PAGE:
Junior League of CU brings women to the table, discusses social justice


Photo courtesy of Junior League of Champaign-Urbana

The Junior League of Champaign-Urbana poses for a group photo. The group will host its annual Leadership and Advocacy Conference on Thursday. Roundtable discussions at the conference will encourage women to talk personal health and politics.

By Elizabeth Sayasane, Staff writer

The subjects of the roundtable discussions for the Junior League of Champaign-Urbana vary from personal health, nutrition and education to rape advocacy, human trafficking and female reproductive rights.

JLCU, in partnership with the YWCA, is hosting its annual Leadership and Advocacy conference on Thursday.

A ticket to the conference hosted in the newly renovated Bluestem Hall is $15 for students and JLCU members and $25 for any other woman in the community. It includes a shared meal, several keynote speakers and a variety of roundtable discussions for the women to participate in.

JLCU member Laura Edwards was responsible for coordinating the event this year. Edwards is the chair of the public affairs and advocacy committee. Her goal for the event is to create conversation amongst the women of the community.

“We know that the women of Champaign-Urbana are involved, whether emotionally, or actually physically involved, and they have things to contribute and things to say and they definitely have questions to ask,” Edwards said. “The best way to achieve that is through conversation.” 

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    Laura Gerhold, vice president of JLCU, stresses the importance of variety in discussion topics.

    “They’re not all necessarily going to have the exact same concerns or areas of interest,” Gerhold said. “By providing diversity in the topics, it allows them to choose what’s going to benefit them the most and what’s going to educate them about the things they’re most interested in.”

    Several keynote speakers will be present to share their thoughts and knowledge from their areas of expertise.  

    Jaya Kolisetty, the educational specialist and assistant executive director at the Rape Advocacy Counseling Education Services Center (RACES) will be speaking on the #MeToo movement and how to use the momentum to move forward.

    Representatives from the League of Women Voters will be attending to speak about the changing of women’s reproductive rights since Roe v. Wade.

    The Mayors of both Champaign and Urbana will be keynote speakers. Together, they will present on the topic of women in politics.

    Mayor Diane Marlin of Urbana emphasizes the importance of having a conference that is by women, for women.

    “More than ever it’s just critical in our country’s history, in our community’s history, for women to step up and feel like they can have a voice,” Marlin said.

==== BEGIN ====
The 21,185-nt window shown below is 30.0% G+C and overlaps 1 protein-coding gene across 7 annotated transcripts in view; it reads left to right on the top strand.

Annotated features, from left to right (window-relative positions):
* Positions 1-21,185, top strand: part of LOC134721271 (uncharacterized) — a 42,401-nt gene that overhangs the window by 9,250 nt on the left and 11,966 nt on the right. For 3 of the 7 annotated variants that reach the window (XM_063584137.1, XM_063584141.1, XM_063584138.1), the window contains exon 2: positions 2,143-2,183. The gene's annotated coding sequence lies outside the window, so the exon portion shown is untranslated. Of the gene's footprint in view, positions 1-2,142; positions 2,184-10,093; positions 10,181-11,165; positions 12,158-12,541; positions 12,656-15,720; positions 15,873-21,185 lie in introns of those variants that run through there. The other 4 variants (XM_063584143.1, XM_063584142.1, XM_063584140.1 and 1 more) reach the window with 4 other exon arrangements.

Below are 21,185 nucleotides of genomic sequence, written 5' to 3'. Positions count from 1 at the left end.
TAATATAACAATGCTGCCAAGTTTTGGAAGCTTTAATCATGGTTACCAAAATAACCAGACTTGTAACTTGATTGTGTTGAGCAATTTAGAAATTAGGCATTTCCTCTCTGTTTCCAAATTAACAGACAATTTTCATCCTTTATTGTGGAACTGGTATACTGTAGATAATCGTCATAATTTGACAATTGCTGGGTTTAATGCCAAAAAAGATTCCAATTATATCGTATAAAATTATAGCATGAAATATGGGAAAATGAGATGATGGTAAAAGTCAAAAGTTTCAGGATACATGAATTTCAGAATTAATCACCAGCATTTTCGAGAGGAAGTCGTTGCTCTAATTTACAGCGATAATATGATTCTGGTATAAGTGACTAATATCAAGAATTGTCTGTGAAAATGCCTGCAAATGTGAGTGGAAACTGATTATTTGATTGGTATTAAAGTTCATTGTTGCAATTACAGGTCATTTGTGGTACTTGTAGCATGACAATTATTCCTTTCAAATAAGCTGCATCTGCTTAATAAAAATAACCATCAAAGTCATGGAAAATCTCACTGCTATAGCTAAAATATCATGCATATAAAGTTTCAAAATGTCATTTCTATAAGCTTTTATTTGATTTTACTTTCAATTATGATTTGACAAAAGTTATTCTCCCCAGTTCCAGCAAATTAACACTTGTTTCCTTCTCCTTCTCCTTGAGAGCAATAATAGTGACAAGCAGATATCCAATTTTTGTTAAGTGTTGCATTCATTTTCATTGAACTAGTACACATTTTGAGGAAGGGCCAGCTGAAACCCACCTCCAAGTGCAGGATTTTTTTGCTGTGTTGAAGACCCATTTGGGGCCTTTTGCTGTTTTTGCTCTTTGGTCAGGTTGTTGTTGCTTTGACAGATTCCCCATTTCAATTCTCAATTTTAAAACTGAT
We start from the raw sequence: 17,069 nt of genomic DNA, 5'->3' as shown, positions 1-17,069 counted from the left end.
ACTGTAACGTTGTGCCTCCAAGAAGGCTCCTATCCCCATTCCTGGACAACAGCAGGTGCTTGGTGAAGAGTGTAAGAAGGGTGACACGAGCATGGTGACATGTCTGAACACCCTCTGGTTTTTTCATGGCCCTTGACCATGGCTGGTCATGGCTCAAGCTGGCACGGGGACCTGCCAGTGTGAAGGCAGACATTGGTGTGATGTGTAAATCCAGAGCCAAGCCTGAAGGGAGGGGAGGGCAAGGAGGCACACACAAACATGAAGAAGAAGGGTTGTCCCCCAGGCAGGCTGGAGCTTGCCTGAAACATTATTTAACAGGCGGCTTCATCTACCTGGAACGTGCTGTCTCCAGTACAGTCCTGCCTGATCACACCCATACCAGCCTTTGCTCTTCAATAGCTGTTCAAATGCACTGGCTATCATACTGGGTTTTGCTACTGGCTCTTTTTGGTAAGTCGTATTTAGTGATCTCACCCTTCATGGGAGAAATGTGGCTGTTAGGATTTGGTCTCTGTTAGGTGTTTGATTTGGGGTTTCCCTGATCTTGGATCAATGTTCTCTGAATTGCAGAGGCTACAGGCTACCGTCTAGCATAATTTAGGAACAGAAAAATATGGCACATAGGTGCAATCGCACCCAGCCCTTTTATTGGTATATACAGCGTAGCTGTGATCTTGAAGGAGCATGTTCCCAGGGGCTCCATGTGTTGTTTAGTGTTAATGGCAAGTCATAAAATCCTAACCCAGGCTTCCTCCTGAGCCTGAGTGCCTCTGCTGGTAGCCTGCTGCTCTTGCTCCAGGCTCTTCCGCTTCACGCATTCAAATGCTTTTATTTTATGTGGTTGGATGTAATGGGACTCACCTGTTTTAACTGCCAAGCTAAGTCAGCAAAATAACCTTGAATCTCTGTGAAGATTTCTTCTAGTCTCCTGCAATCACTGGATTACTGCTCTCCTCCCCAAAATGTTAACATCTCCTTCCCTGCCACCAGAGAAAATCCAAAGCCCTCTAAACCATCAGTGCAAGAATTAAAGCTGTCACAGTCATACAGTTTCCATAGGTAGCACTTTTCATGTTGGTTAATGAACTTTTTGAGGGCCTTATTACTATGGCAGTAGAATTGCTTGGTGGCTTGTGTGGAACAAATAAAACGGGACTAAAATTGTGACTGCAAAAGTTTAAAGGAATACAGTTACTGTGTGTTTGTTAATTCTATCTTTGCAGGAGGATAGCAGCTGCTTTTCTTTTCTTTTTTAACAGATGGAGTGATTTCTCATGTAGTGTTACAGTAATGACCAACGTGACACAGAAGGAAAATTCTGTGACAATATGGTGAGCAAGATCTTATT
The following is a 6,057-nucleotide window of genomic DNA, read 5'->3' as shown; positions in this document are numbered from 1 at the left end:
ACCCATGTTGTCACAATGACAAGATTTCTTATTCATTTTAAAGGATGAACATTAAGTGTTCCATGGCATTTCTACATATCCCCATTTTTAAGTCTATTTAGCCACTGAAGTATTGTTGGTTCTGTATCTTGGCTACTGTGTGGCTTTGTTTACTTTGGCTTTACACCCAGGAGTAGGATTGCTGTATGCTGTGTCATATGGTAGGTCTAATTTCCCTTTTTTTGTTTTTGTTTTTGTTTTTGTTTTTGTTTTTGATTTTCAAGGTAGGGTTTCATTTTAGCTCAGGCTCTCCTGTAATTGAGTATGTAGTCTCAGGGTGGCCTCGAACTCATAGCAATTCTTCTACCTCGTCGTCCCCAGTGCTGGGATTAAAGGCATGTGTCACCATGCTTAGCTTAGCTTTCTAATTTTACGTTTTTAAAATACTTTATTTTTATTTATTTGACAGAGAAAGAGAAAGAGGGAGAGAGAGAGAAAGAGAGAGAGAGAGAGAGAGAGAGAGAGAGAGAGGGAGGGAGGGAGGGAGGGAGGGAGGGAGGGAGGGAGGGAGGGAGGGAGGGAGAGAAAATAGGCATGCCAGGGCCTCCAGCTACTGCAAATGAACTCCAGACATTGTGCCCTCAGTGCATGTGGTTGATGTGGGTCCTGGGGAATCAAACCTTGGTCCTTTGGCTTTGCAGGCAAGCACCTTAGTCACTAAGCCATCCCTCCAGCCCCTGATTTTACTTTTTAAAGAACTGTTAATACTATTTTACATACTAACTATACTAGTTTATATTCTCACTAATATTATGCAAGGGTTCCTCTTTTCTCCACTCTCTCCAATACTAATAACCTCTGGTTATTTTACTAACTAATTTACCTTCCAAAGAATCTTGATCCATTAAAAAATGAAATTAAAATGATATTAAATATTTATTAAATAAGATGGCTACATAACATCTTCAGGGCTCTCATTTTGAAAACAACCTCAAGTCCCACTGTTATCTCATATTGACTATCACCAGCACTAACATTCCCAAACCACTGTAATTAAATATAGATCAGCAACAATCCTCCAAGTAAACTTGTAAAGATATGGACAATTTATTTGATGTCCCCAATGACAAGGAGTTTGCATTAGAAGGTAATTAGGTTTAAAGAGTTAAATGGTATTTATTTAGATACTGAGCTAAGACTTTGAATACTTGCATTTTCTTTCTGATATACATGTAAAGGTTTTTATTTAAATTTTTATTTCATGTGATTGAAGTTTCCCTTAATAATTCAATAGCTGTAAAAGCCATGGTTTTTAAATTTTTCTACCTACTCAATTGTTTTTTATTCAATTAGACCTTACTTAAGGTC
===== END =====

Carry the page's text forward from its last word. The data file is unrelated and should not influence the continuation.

One of her hopes for the conference is to create an environment of support. She recalled that it took the support of other women in her life to convince her that she could run for mayor.

    Marlin also acknowledged the power the current movements including the #MeToo trend or the Time’s Up movement have in the fight for gender equality. She believes these causes are proof that change needs to happen.

    “(The movements) shine a light on issues that need to be addressed and that have been around for decades and that we’ve all experienced,” Marlin said, “but change needs to happen, and I think you start by describing what the problem is and then working together to make some changes.”

    Mayor Deborah Feinen of Champaign shares similar sentiments.

    A prominent focus of hers during her time as mayor has been to encourage others, particularly girls and young women, to be civically active.  She hopes to “demystify” what it takes to be a civil servant.

    Feinen, a graduate of the woman’s college Mount Holyoke, highly values the all-female atmosphere.

    “I think that there is something empowering about being surrounded by other women and seeing women in charge of all of the processes,” Feinen said. “It’s an important space to be in and for some people more comfortable to learn and grow in that environment.  You can be challenged, but still be supported.”

    Feinen also finds the strides toward gender equality encouraging. She contrasted the empowering atmosphere provided by the JLCU’s conference with the environment of competition and negativity amongst women in the past.

    Both Marlin and Feinen hope that their speeches will encourage women attending the conference to pursue a career in politics. However, Marlin acknowledges sexism will not be solved by just passing laws.

    “You know, you can pass a law, but you have to change what’s in people’s hearts and the way they think, and that takes time, but you’ve got to start,” Marlin said. 

    Another key speaker at the event is Becca Guyette, director of leadership giving for United Way of Champaign County.

    Guyette was an active member of the JLCU for eight years. She is now a sustaining member.

    The focus of Guyette’s speech is fundraising. She will explain the importance of fundraising in sustaining the programs and establishments that help support the community.

    “I think it’s the empowerment and the idea that it’s critical for women to recognize how important it is for us to learn from each other, to build one another up and to work together,” Guyette said. 

    Edwards hopes attendees feel inspired for change by the end of the conference.

    “I hope the attendees gain some enlightenment and leave the conference fired up to make change and to make a difference,” Edwards said.

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